We spent the early evening wandering around and exploring the lake, and Tim took some amazing photo as the light turned.

Around dusk the bugs turned nasty and we had to break out the head-nets. There were very large swarms of mosquitoes all over us, but as soon as the sun was down and the temperature dropped, they were almost non-existent.

I set my watch alarm for an early start – 6am – so we could burn most of the 13 miles out before lunch time.

Spectacle Lake, Glacier & Park Lakes – Day 1

Trip Report: Spectacle Lake, Glacier & Park Lakes – Day 1

Last week, Tim and I took a spontaneous mid-week 3-day backpacking trip in the Alpine Lakes area of the Cascades.

Due to an unusually high snowpack this year, we struggled to find the perfect spot for our 3-days. Many of the epic trips we wanted to do were still suffering from high-elevation snows which would mean we couldn't do the mileage we wanted in our allotted time. An excellent compromise, very close to home – was Spectacle Lake and beyond.

Trail Name: Spectacle Lake, Park Lakes, Glacier Lake, PCT

Distance: 30-ish miles

Date of Trip: August 24-26th, 2011

Permit Info: An overnight permit is required but can easily be obtained at the trail-head. This is a crowded area on weekends, so go mid-week or expect to fight for camp spots.

Getting There: From Seattle, drive I90E to Cle Elum, then drive Hwy 903 for 18 miles. Turn left on Forest Road 46, crossing the river and after 3 miles turn right onto a gravel road – following signs for Cooper Lake. Pete Lake trail head is here, people parking on the left, horse parking on the right.

Trail Map:

Map from Backpacking Washington.

Green Trails Maps: #207 and #208.

Photo Credits: The crappy ones are from my iphone, the awesome ones are Tim's.

Day 1:

Checking the scale before we left, my pack was coming in at just under 19lbs with water and 3-days of food. Tim was running a little heavier as he was packing in his Canon 5D for some spectacular shots.

We left Seattle at a nice leisurely 9:30 am and arrived at the Cle Elum Ranger Station around 11. We wanted to check-in on trail conditions and also needed to buy another NW Forest Pass (after leaving mine on the kitchen counter!). The Ranger told us that he pretty much just checks the WTA website these days for trail conditions reported by hikers, as they don't have many field-rangers anymore to keep up on conditions.

Another 30 minutes or so and we were at the Pete Lake trail head, close to the shore of Cooper Lake. It was a Wednesday, and so there weren't many cars in the parking lot, so the mozzies smelled us a mile away. As soon as we got out, a couple came right up to introduce themselves

We read some recent reports that mosquitoes were very bad in this area, so defended against them with Permethrin treatment on our clothing.

To Pete Lake

The hike starts out with a very easy 4 mi hike in to Pete Lake. The trail hugs Cooper River, which reveals itself at various spots along the way – the river had a very pretty copper-blue tone to the riverbed that made you just want to run down the bank and jump right in.

Other than a few junction off-spurs on the way, a couple on horseback and a few hikers coming out, it was a fairly uneventful trip to Pete Lake.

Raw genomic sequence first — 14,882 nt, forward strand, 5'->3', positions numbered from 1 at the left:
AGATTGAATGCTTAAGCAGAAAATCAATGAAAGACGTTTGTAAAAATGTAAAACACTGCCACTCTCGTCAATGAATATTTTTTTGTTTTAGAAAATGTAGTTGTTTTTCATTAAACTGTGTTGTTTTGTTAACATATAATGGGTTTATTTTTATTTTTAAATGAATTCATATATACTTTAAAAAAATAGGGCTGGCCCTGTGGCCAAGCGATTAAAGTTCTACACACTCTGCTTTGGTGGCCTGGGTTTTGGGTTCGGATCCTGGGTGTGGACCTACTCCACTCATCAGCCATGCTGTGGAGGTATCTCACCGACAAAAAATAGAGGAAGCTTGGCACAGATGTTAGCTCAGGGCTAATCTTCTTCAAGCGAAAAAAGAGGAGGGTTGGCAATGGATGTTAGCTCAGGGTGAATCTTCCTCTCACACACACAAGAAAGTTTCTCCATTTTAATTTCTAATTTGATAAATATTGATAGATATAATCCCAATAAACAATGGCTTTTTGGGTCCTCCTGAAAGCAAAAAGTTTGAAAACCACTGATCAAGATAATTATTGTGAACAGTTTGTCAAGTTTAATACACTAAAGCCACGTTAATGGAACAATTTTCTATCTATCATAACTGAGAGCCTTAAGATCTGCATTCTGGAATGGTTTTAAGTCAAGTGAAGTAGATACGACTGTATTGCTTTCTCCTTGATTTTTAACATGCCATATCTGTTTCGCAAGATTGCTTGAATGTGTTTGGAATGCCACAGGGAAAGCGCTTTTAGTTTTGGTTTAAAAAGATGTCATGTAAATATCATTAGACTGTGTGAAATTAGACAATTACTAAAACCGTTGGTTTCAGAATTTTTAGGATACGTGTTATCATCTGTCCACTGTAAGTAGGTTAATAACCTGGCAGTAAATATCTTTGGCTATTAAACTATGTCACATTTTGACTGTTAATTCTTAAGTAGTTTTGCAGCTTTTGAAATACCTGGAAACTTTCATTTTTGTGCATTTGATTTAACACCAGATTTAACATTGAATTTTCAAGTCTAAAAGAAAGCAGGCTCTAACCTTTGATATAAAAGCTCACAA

We ate lunch on the shore of Pete Lake – I munched down my usual Day One , PB&J and fresh apple with a little beef jerky. Delicious.

A Wet Bushwhack

A sign at the trailhead warned us that the PCT bridge had washed out and the only option was to ford the creek. Some WTA reports suggested there was a tree down near the bridge that was crossable, but we decided to just do the ford anyway.

Rather than just jump right in, we scouted the bank for a drier option. There appeared to be some cairns marking the way towards a large downed tree. Unfortunately the tree turned out to be inaccessible and the cairns stopped short to another bank, they probably marked an earlier season crossing when the main crossing was too fierce. Foolishly we decided to take the freshly discovered alternative crossing.

We pulled out our socks and insoles (to allow shoes to dry faster on other side) and waded in with our shoes on. The stream was over knee deep in spots, and flowing fast, but fairly easy to cross with poles. However, when we got to the other bank – we had to take a pretty extensive bushwhack through nasty thorny bushes before we were back at the trail. Added an unexpected 20 minutes to our crossing.

On the other side, I re-applied Hydropel to my feet to prevent blisters and put the dry socks on and insoles back in, within ten minutes of hiking the shoes were dried out again. This is a huge advantage for non-goretex light mesh style trail runners – they dry fast.

Zen and Forest Fires

After the crossing the trail weaves through a burned out section of forest and them began climbing up to Spectacle Lake. 

As we hiked though this section Tim has a Zen moment: he noticed that the hard-worn trail we were on had very aggressive growth at the sides. The trail (or wound), allowed there to be more light which allowed for more intense growth to heal itself.

The trees quickly regained their foliage and the trail opened up to pretty meadow views and crossed a foot bridge by a large waterfall.

On our way up to the Lake we ran into a Spanish PCT thru-hiker – he was almost running down the hill. He noticed my ULA pack and stopped to chat. He was also carrying a ULA and was curious what pack Tim had (GoLite Jam). Sixty seconds later and he was on his way, cruising rapidly downhill clocking the miles before bedtime.

The trail finally spurred off towards Spectacle. As you can see in the picture below the lake is almost divided by a long peninsular. When you get to a fork in the trail go left and around the lake to get onto the peninsula; these appear to be the best camping spots. We arrived around 4pm.

We setup the tent and explored the area for a while. The temperature was pleasant and the bugs were minimal.

Not that hungry, we eventually forced ourselves to cook our freeze dried goop and chow down a meal.

Hung the food and tucked up in bed by 8pm ready for a big day up to Glacier and Chickamin Lakes tomorrow.

Spectacle Lake, Glacier & Park Lakes – Day 2